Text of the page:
People here seem accustomed to a permanent multi-species dialogue and their ability to perceive life happening around them is uncanny. When walking in the forest with locals like Sajji, Suprabha, Abhishek or Jaimon they seem able to simultaneously: spot organisms high in the canopy and consider where to place their feet among the slippery roots and stones, while also monitoring the most minute shifts in the sound-cape and smell-scape. Sajji notices how people from the city and foreigners seem different. He says it seems that they do not know how to walk. He doesn't mean being agile enough to walk on the slippery rocks through the river, but observes that people unaccustomed to the forest seem to walk as-if nothing is around them. His words blow me away. That is exactly how I feel around him and other forest dwellers.
During a walk with Jaimon he describes how local Paniya and Kurichya people say they forget about their troubles and worries when they go into the forest. It sounds like so much of their perception is outward-focused that it helps them forget themselves, attaining a kind of non-duality that Sigmund Freud described as “the oceanic experience”. It’s hard to imagine an equivalent space in industrial society because almost every location there is human-centred: the narratives are almost exclusively human and they are tailored to human noses, human ears, human eyes and expressed through human movement and human voices. Its a monoculture in comparison.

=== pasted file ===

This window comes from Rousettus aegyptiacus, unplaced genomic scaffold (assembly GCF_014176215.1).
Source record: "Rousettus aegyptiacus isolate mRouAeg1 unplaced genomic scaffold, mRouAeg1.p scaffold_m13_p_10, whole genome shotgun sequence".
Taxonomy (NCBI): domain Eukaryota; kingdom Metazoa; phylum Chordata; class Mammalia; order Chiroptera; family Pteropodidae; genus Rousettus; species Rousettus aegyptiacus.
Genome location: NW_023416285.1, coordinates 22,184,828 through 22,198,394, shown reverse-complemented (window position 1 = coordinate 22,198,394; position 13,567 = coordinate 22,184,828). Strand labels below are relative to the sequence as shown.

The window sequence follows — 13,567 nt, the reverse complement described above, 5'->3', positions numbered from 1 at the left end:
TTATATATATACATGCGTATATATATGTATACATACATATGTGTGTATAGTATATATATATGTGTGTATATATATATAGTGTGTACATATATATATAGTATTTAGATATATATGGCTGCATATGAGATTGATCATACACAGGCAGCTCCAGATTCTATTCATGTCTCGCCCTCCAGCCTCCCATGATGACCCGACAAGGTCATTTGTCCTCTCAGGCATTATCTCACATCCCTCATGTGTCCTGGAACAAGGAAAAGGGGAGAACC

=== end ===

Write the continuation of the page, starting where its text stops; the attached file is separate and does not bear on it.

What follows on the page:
Friends working with the land here in India do so from a multi-species engagement. Their hospitality invites monkeys, tree-ferns, otters, liverworts and even elephants. Through the right kind of care they have become surrounded by hundreds of dragonflies, cicadas, tree-frogs, carnivorous plants, orchids, snakes, owls, civet-cats, porcupines, leopards, beetles and grasshoppers. In the Netherlands you’d be extremely lucky to get one species of orchid or a rare bird. So there is a kind of ecological depth to working with the land in India that is extremely attractive, but this level of hospitality can be somewhat challenging for the unaccustomed.
Unlike Catherine, my impression is that these aren't very slow spaces, but high-dimensional spaces where life can reach out in all kinds of directions and does so with enormous speed and enthusiasm. The great tragedy of our time is that we may live on the only known planet with macroscopic life, but that very few of us ever get to experience the full force of life, where it can express itself at full volume. The good news is that humans can also be this: uniquely gifted gardeners that can help restore natural processes. We are the gardening ape.